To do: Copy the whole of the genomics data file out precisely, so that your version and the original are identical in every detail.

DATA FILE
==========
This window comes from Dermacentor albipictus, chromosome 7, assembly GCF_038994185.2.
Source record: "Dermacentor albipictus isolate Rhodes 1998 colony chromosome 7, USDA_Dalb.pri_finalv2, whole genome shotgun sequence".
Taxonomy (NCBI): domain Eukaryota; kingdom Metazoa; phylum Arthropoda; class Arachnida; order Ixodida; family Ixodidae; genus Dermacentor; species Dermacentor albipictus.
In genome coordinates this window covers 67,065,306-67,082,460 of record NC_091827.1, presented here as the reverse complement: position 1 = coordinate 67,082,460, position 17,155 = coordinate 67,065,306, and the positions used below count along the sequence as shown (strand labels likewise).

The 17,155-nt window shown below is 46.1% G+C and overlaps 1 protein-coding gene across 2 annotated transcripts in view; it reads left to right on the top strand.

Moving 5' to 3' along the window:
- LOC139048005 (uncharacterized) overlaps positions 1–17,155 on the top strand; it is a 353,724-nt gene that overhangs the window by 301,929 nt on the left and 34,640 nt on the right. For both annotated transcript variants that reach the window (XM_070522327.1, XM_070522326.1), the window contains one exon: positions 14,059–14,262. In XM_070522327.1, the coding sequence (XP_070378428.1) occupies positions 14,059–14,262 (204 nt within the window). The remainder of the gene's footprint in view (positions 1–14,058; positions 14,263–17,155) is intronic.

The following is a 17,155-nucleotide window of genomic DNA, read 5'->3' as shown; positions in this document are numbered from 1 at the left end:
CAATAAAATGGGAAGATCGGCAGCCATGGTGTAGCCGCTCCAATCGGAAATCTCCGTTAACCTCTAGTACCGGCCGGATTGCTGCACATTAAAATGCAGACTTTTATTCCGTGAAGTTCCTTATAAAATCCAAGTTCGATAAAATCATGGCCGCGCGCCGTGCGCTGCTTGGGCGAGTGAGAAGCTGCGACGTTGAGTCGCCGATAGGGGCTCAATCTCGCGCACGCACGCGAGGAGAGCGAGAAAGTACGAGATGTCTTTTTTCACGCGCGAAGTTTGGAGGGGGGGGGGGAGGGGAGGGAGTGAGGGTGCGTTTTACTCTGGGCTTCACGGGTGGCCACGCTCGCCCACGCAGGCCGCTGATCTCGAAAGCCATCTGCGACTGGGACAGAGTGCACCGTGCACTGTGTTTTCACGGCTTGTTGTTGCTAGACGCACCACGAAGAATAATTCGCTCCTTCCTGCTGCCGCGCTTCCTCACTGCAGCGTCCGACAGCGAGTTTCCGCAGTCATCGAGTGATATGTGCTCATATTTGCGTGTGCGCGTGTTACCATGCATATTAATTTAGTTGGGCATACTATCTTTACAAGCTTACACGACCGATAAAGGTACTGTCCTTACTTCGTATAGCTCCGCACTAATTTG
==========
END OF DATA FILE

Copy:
This window comes from Dermacentor albipictus, chromosome 7, assembly GCF_038994185.2.
Source record: "Dermacentor albipictus isolate Rhodes 1998 colony chromosome 7, USDA_Dalb.pri_finalv2, whole genome shotgun sequence".
Taxonomy (NCBI): domain Eukaryota; kingdom Metazoa; phylum Arthropoda; class Arachnida; order Ixodida; family Ixodidae; genus Dermacentor; species Dermacentor albipictus.
In genome coordinates this window covers 67,065,306-67,082,460 of record NC_091827.1, presented here as the reverse complement: position 1 = coordinate 67,082,460, position 17,155 = coordinate 67,065,306, and the positions used below count along the sequence as shown (strand labels likewise).

The 17,155-nt window shown below is 46.1% G+C and overlaps 1 protein-coding gene across 2 annotated transcripts in view; it reads left to right on the top strand.

Moving 5' to 3' along the window:
- LOC139048005 (uncharacterized) overlaps positions 1–17,155 on the top strand; it is a 353,724-nt gene that overhangs the window by 301,929 nt on the left and 34,640 nt on the right. For both annotated transcript variants that reach the window (XM_070522327.1, XM_070522326.1), the window contains one exon: positions 14,059–14,262. In XM_070522327.1, the coding sequence (XP_070378428.1) occupies positions 14,059–14,262 (204 nt within the window). The remainder of the gene's footprint in view (positions 1–14,058; positions 14,263–17,155) is intronic.

The following is a 17,155-nucleotide window of genomic DNA, read 5'->3' as shown; positions in this document are numbered from 1 at the left end:
CAATAAAATGGGAAGATCGGCAGCCATGGTGTAGCCGCTCCAATCGGAAATCTCCGTTAACCTCTAGTACCGGCCGGATTGCTGCACATTAAAATGCAGACTTTTATTCCGTGAAGTTCCTTATAAAATCCAAGTTCGATAAAATCATGGCCGCGCGCCGTGCGCTGCTTGGGCGAGTGAGAAGCTGCGACGTTGAGTCGCCGATAGGGGCTCAATCTCGCGCACGCACGCGAGGAGAGCGAGAAAGTACGAGATGTCTTTTTTCACGCGCGAAGTTTGGAGGGGGGGGGGGAGGGGAGGGAGTGAGGGTGCGTTTTACTCTGGGCTTCACGGGTGGCCACGCTCGCCCACGCAGGCCGCTGATCTCGAAAGCCATCTGCGACTGGGACAGAGTGCACCGTGCACTGTGTTTTCACGGCTTGTTGTTGCTAGACGCACCACGAAGAATAATTCGCTCCTTCCTGCTGCCGCGCTTCCTCACTGCAGCGTCCGACAGCGAGTTTCCGCAGTCATCGAGTGATATGTGCTCATATTTGCGTGTGCGCGTGTTACCATGCATATTAATTTAGTTGGGCATACTATCTTTACAAGCTTACACGACCGATAAAGGTACTGTCCTTACTTCGTATAGCTCCGCACTAATTTG